Greg Gaines is the last master of high school espionage, able to disappear at will into any social environment. He has only one friend, Earl, and together they spend their time making movies, their own incomprehensible versions of Coppola and Herzog cult classics.
Until Greg’s mother forces him to rekindle his childhood friendship with Rachel.
Rachel has been diagnosed with leukemia—-cue extreme adolescent awkwardness—-but a parental mandate has been issued and must be obeyed. When Rachel stops treatment, Greg and Earl decide the thing to do is to make a film for her, which turns into the Worst Film Ever Made and becomes a turning point in each of their lives.
And all at once Greg must abandon invisibility and stand in the spotlight.
Loved the concept, loathed the writing style.
As many people have said, this is kind of the anti-The Fault In Our Stars novel. And while I did enjoy that book, I also appreciated this author’s completely irreverent take on the sick-kid trope – the utter lack of pretentiousness, of profound life lessons – simply an acceptance that shit happens, and it’s sad, and that’s life.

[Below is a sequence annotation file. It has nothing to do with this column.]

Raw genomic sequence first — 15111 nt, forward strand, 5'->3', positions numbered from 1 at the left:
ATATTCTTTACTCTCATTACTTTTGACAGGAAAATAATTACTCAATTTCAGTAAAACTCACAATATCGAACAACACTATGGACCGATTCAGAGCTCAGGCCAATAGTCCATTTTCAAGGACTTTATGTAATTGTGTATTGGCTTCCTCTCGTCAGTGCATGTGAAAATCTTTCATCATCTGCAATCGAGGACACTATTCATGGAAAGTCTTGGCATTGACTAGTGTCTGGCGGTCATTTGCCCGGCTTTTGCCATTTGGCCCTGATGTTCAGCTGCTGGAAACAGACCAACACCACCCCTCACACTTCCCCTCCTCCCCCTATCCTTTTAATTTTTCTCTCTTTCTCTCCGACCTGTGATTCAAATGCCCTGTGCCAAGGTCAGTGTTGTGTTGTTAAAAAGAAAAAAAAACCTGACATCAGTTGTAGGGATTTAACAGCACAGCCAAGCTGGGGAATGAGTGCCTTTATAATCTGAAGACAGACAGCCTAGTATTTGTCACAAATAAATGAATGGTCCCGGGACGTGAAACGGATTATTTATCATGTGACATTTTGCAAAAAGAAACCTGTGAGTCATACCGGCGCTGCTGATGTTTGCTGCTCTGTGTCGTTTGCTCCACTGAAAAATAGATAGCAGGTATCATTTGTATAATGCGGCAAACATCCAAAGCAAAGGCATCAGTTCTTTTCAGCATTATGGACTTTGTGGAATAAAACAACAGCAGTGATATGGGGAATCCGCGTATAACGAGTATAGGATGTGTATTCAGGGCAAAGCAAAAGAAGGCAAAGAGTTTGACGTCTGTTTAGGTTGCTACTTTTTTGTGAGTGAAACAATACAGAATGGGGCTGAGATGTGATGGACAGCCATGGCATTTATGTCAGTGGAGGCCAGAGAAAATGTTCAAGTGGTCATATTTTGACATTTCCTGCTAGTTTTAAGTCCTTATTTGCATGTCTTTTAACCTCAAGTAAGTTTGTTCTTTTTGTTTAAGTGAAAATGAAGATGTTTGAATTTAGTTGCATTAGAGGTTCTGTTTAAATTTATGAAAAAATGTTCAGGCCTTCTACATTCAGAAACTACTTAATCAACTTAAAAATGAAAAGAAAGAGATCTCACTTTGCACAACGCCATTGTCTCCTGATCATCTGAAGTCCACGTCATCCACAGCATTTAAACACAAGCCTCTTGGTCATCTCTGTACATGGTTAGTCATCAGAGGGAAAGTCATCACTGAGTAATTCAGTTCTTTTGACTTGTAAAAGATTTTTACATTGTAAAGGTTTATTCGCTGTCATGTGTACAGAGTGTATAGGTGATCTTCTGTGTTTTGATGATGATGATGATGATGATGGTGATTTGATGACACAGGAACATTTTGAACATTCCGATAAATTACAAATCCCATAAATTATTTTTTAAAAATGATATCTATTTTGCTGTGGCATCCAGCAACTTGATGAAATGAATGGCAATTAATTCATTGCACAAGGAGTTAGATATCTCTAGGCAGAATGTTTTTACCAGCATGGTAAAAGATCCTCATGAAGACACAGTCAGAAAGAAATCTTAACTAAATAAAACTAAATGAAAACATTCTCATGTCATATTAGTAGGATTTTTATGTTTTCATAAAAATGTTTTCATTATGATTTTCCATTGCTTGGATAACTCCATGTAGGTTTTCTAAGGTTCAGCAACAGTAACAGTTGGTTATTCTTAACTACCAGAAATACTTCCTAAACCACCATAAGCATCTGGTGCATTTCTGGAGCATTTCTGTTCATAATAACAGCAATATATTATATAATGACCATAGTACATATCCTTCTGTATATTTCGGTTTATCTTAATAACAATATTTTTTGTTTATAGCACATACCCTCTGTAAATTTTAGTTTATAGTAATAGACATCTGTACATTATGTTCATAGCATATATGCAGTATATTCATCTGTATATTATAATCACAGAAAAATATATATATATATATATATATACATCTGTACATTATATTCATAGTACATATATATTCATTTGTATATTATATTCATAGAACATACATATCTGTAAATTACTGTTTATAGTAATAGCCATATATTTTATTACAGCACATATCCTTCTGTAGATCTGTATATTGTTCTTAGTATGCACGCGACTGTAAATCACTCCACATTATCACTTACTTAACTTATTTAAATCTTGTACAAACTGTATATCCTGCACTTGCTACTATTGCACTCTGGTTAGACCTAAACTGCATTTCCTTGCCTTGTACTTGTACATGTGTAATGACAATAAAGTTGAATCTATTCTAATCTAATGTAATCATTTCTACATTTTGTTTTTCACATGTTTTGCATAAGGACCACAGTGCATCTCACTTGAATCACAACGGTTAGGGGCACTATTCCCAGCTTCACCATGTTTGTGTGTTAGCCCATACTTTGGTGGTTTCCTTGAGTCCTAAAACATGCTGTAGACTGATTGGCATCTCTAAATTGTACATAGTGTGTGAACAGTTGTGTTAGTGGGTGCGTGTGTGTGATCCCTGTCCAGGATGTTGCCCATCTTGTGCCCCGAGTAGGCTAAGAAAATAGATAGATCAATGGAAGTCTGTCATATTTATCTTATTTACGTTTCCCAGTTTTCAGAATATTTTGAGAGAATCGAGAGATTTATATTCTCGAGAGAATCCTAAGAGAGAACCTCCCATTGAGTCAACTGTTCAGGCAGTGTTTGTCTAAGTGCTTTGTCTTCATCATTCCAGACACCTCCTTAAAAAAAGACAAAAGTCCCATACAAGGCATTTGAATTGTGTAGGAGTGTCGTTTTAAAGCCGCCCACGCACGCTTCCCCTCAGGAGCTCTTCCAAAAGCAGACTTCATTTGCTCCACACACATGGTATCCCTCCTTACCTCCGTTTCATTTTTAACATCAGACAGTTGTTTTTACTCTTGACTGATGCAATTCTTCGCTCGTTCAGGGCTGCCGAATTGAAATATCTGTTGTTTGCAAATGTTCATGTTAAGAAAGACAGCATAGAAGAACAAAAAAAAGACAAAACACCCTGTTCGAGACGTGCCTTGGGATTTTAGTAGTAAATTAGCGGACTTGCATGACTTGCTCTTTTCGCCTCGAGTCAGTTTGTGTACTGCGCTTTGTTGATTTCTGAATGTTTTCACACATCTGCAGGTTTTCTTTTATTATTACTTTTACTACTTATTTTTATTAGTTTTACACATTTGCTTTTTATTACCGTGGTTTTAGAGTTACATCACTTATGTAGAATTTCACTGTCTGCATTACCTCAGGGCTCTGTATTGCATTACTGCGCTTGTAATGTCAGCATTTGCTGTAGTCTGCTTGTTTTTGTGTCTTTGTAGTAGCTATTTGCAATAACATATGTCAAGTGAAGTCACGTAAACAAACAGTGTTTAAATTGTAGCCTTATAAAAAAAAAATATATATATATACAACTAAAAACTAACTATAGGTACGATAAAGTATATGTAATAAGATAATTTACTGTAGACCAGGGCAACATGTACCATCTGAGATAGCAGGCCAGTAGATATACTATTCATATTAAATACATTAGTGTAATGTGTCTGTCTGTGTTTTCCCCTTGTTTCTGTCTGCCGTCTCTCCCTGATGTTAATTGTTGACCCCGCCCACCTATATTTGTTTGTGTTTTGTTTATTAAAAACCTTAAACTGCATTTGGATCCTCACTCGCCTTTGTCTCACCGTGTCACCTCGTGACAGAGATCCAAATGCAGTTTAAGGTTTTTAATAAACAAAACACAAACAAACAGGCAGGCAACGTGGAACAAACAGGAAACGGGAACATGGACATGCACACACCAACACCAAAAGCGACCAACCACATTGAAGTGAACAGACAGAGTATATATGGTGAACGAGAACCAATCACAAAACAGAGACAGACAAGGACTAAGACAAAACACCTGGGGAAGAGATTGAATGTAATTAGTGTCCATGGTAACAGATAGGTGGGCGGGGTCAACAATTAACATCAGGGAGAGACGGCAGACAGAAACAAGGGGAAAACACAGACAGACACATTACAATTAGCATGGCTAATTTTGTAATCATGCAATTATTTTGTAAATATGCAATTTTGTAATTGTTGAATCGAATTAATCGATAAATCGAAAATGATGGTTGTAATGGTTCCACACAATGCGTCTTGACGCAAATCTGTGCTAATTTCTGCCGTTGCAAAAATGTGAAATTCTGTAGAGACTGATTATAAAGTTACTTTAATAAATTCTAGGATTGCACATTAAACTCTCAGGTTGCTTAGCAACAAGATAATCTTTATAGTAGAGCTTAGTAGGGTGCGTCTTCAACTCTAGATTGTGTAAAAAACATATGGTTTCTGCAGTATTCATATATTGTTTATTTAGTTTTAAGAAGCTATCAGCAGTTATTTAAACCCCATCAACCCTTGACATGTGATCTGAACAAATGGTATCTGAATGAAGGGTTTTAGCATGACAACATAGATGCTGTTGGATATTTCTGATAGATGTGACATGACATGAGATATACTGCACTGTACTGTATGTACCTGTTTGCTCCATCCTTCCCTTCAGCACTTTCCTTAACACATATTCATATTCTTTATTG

I’m not really putting this very well. My point is this: This book contains precisely zero Important Life Lessons, or Little-Known Facts About Love, or sappy tear-jerking Moments When We Knew We Had Left Our Childhood Behind for Good, or whatever. And, unlike most books in which a girl gets cancer, there are definitely no sugary paradoxical single-sentence-paragraphs that you’re supposed to think are deep because they’re in italics. Do you know what I’m talking about? I’m talking about sentences like this:
‘The cancer had taken her eyeballs, yet she saw the world with more clarity than ever before.’
However, the writing style really grated on my nerves – the teenage-boyness of it all, and the constant going back and forth in telling the story. As a personal preference, I like my narration nice and tidy.
Our main character, Greg, is sweet but annoying as hell. Again, I suppose that’s characteristic of many teenage boys. Despite this, he makes some astute observations, and he tries really hard, which I totally admired him for.
If you can get over the writing style, then I think many of you will enjoy the refreshing take on the teen-dying-of-cancer trope. More than that, the book also covers the complicated navigation of high school social hierarchies, class differences and self-image issues, in a way that felt really authentic.